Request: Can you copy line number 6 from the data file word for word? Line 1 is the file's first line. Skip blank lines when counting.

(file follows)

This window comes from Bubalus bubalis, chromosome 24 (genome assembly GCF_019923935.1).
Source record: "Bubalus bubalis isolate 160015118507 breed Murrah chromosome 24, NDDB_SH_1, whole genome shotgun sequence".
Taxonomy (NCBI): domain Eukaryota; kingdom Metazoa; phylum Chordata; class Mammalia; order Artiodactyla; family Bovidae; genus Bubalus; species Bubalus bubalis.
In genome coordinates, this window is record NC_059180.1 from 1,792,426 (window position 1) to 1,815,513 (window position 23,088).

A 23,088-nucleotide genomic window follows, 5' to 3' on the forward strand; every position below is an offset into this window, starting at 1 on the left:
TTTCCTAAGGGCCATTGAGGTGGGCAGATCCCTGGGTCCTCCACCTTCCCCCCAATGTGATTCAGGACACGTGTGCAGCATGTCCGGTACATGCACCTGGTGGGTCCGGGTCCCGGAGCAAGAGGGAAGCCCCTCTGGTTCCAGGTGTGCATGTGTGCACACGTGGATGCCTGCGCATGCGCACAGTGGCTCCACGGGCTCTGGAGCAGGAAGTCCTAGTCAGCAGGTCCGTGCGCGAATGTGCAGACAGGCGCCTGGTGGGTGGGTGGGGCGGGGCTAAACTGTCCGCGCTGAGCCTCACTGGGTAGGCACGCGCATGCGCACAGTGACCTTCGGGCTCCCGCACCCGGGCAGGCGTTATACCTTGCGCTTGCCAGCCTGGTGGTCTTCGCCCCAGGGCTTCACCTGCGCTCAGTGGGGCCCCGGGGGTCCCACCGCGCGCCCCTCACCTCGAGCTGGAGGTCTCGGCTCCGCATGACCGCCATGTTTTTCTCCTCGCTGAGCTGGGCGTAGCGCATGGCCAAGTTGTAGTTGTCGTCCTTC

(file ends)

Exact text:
TTTCCTAAGGGCCATTGAGGTGGGCAGATCCCTGGGTCCTCCACCTTCCCCCCAATGTGATTCAGGACACGTGTGCAGCATGTCCGGTACATGCACCTGGTGGGTCCGGGTCCCGGAGCAAGAGGGAAGCCCCTCTGGTTCCAGGTGTGCATGTGTGCACACGTGGATGCCTGCGCATGCGCACAGTGGCTCCACGGGCTCTGGAGCAGGAAGTCCTAGTCAGCAGGTCCGTGCGCGAATGTGCAGACAGGCGCCTGGTGGGTGGGTGGGGCGGGGCTAAACTGTCCGCGCTGAGCCTCACTGGGTAGGCACGCGCATGCGCACAGTGACCTTCGGGCTCCCGCACCCGGGCAGGCGTTATACCTTGCGCTTGCCAGCCTGGTGGTCTTCGCCCCAGGGCTTCACCTGCGCTCAGTGGGGCCCCGGGGGTCCCACCGCGCGCCCCTCACCTCGAGCTGGAGGTCTCGGCTCCGCATGACCGCCATGTTTTTCTCCTCGCTGAGCTGGGCGTAGCGCATGGCCAAGTTGTAGTTGTCGTCCTTC